I am fortunate to work with one of the most knowledgeable ENT physicians in North Alabama. Dr. Neeta Kohli-Dang and I share a passion for diagnosing and treating dizziness in addition to a multitude of other ENT conditions. We’ve had numerous patients visit us over the years with symptoms similar to mine. When I was initially diagnosed, I was embarrassed that I had ignored my own signs of inner ear. What kind of a provider doesn’t realize she has the very condition that she treats? But after seeing Meniere’s patients for the majority of my nurse practitioner career, I’ve come to the realization that one size certainly does not fit all. I am able to chalk it up to the vagueness of my clinical presentation. Once clear-cut Meniere’s symptoms arose, I jumped on it like a duck on a June bug. And I certainly have no trouble telling my story, no matter how self-deprecating; if it helps someone lift the fog ????.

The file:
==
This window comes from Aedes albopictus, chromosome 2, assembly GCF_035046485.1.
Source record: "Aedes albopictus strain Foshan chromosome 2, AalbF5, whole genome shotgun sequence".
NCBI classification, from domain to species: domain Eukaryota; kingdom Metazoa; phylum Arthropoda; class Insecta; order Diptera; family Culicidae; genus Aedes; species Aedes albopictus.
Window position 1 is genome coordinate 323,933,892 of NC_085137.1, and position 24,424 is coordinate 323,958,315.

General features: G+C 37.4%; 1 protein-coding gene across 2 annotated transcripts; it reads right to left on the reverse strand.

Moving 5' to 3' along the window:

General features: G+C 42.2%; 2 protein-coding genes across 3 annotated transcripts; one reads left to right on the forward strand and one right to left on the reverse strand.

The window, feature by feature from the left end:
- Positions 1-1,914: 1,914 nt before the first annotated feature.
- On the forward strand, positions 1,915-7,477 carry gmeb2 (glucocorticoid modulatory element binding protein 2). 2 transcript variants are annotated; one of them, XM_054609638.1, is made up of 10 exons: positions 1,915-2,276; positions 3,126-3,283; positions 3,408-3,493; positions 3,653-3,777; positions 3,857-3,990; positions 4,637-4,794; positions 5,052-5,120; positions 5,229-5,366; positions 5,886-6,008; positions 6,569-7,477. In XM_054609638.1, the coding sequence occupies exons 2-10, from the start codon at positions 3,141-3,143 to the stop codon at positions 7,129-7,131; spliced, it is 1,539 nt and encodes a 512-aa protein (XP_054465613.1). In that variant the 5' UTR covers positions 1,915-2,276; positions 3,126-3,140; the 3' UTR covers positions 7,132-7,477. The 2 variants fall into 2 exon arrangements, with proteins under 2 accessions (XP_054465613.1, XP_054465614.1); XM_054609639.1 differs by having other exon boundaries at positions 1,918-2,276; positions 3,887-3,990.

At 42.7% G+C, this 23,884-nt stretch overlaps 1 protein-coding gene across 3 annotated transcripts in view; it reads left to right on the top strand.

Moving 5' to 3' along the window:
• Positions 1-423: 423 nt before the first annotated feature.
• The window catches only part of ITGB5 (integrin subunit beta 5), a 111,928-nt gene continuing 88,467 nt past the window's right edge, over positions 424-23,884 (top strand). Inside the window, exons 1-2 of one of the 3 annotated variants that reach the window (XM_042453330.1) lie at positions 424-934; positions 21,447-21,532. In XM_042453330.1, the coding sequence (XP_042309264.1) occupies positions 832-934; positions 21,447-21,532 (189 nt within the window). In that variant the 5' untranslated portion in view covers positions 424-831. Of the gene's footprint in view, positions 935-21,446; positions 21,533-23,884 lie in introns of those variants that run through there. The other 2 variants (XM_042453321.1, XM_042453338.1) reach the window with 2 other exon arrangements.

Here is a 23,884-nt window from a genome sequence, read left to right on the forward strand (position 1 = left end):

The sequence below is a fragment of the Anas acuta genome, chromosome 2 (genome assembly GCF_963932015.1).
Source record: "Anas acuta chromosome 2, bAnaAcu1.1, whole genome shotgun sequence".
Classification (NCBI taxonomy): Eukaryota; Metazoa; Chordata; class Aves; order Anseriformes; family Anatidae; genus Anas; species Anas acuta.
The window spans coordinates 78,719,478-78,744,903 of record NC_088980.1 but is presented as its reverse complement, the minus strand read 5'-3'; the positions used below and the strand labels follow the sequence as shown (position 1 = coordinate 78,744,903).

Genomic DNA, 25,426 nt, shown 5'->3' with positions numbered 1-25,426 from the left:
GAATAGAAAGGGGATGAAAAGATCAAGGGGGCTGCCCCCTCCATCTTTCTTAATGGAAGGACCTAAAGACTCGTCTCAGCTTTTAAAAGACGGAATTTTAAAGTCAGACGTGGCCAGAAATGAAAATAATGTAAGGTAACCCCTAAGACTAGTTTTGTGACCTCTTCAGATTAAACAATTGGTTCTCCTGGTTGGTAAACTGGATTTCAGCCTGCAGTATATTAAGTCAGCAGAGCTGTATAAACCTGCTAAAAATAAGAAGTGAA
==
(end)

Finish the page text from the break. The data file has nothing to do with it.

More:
Written by Kari Kingsley, MSN, CRNP and originally published by Inside Medicine Magazine.
Kari Kingsley, MSN, CRNP is an otolaryngology nurse practitioner with over 10 years of ENT experience. She is a medical writing consultant for Inside Medicine and enjoys writing articles on pertinent material to keep the residents of North Alabama up to date at the forefront of medicine.